Ethnically multi-hyphenated Mindy Kaling’s Netflix series Never Have I Ever raised cries of both amusement and indignation with its portrayal of a south Indian girl leading an American way of life in California. With two successful seasons that won the hearts of critics and audiences alike, the show returns to Netflix with a third season in eight days.
The show revolves around Devi Vishwakumar, an Indian American high school girl from a Tamilian family who plans to climb the social ladder, get into an Ivy school and “be an atheist, and eat cheeseburgers with (her) white boyfriend”.
Never Have I Ever has raised the question of being culturally accurate, for it stands two steps away from outright cultural appropriation and two steps close to authentic representation. Devi’s character employs stereotypes like being an overachiever who’s not allowed to wear sleeveless clothing, but who is also allowed to independently lean towards the American end of the Indian American cultural spectrum.
Although there were concerns with the diversity of the cast being purely tokenistic, it turns out that although Never Have I Ever missed the mark of being a hundred per cent culturally accurate, it covered the Indian American experience very well.
The show is marvelled for several cultural accuracies, some of which are displayed with a hint of satire. The Ganesh Puja episode, for instance, raised eyebrows for reasons, good and bad. Some notable mentions in the episode include the gossipy Indian “Aunties”, the Bollywood dance and the sea of footwear. The stereotypical Hindi songs in the background didn’t fit the context and threw us off, leaving a bittersweet aftertaste. A range of emotions, from appreciation to criticism, can be experienced throughout the series.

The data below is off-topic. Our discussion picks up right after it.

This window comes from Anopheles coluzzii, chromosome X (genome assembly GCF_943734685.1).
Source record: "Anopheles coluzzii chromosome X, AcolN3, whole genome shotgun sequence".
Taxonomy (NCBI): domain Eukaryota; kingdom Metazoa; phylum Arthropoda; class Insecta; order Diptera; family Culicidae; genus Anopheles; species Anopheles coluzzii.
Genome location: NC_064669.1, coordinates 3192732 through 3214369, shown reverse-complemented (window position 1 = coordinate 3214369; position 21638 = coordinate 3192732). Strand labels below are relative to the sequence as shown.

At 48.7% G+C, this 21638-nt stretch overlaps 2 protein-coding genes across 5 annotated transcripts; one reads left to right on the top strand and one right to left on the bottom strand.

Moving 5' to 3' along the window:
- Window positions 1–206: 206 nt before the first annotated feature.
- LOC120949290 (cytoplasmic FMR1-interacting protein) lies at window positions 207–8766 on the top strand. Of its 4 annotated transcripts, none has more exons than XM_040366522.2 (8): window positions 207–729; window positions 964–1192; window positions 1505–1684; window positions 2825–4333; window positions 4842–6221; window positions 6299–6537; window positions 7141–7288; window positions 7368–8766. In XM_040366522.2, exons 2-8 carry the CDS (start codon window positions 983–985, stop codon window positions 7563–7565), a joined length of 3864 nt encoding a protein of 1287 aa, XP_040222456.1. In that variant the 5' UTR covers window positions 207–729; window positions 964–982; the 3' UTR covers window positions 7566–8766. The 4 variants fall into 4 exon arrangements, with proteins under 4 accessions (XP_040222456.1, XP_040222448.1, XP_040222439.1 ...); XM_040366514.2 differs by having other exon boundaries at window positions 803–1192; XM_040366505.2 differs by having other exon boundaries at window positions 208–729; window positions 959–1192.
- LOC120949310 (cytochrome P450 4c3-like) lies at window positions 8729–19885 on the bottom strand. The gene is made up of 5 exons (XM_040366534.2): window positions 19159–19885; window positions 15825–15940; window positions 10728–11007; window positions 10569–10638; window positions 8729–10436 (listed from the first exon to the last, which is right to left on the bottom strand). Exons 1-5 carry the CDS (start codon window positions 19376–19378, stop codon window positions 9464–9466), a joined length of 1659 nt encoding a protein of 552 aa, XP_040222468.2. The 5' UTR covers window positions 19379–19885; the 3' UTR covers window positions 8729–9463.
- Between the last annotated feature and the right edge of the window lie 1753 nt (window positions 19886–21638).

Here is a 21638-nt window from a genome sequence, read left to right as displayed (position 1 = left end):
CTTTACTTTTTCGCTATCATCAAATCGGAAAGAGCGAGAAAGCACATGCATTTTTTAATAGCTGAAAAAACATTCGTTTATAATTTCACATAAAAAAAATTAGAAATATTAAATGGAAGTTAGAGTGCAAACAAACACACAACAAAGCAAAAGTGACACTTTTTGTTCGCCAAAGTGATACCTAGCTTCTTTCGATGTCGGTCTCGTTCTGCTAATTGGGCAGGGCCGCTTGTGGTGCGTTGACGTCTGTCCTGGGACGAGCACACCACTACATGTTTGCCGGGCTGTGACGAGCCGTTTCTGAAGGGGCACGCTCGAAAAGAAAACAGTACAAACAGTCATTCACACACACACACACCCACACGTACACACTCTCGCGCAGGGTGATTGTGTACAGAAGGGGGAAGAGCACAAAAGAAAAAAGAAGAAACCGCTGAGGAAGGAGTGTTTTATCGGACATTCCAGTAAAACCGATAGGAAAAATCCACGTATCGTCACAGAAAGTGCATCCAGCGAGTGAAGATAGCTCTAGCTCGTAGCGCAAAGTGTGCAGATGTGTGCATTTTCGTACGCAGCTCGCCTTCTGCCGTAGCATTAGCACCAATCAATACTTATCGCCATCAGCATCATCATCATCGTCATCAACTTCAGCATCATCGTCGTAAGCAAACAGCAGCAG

Adding new flavours of culture and diversity to American television has always been a precarious yet thrilling move for creators of TV and cinema. Never Have I Ever is hard proof that we’ve come a long way from Amrish Puri playing a heart-ripping mythical tribal in Indiana Jones and the Temple of Doom, which carved out a despicable image from the Indian culture. Back then, the aim of integrating a foreign culture was less inclined towards inclusivity, and more towards collecting cheap laughs.
This show is Kaling’s attempt to illustrate the Indian American experience in particular and not the Indian experience per se. Although viewing the Indian culture via the American lens falls under the cultural appropriation, it won’t be right to expect authentic delivery from an experience that isn’t authentic, to begin with. Devi being born and brought up in California and never having visited India makes her prone to cultural appropriation because apparently, that is what she was surrounded with her entire life.
Parishka Gupta, a second-year Journalism Hons. student at Delhi University is an amateur travel journalist. Travel, food and culture, initially her home niche are now her strongest suits. Apart from these, Parishka developed a flair for global issues and the research and analysis process from her experience as a journalist in Model United Nations conferences. Parishka now runs a writing organisation called The Red Megaphone which works on bringing young writers into the spotlight. If she’s not working, you’ll find her belting out a song with the college a capella team. She spends her days hopping colleges of Delhi Univerisity, working out at home, interning for media organizations like Travelxp and Outlook Traveller and producing some of her best work as a student of journalism.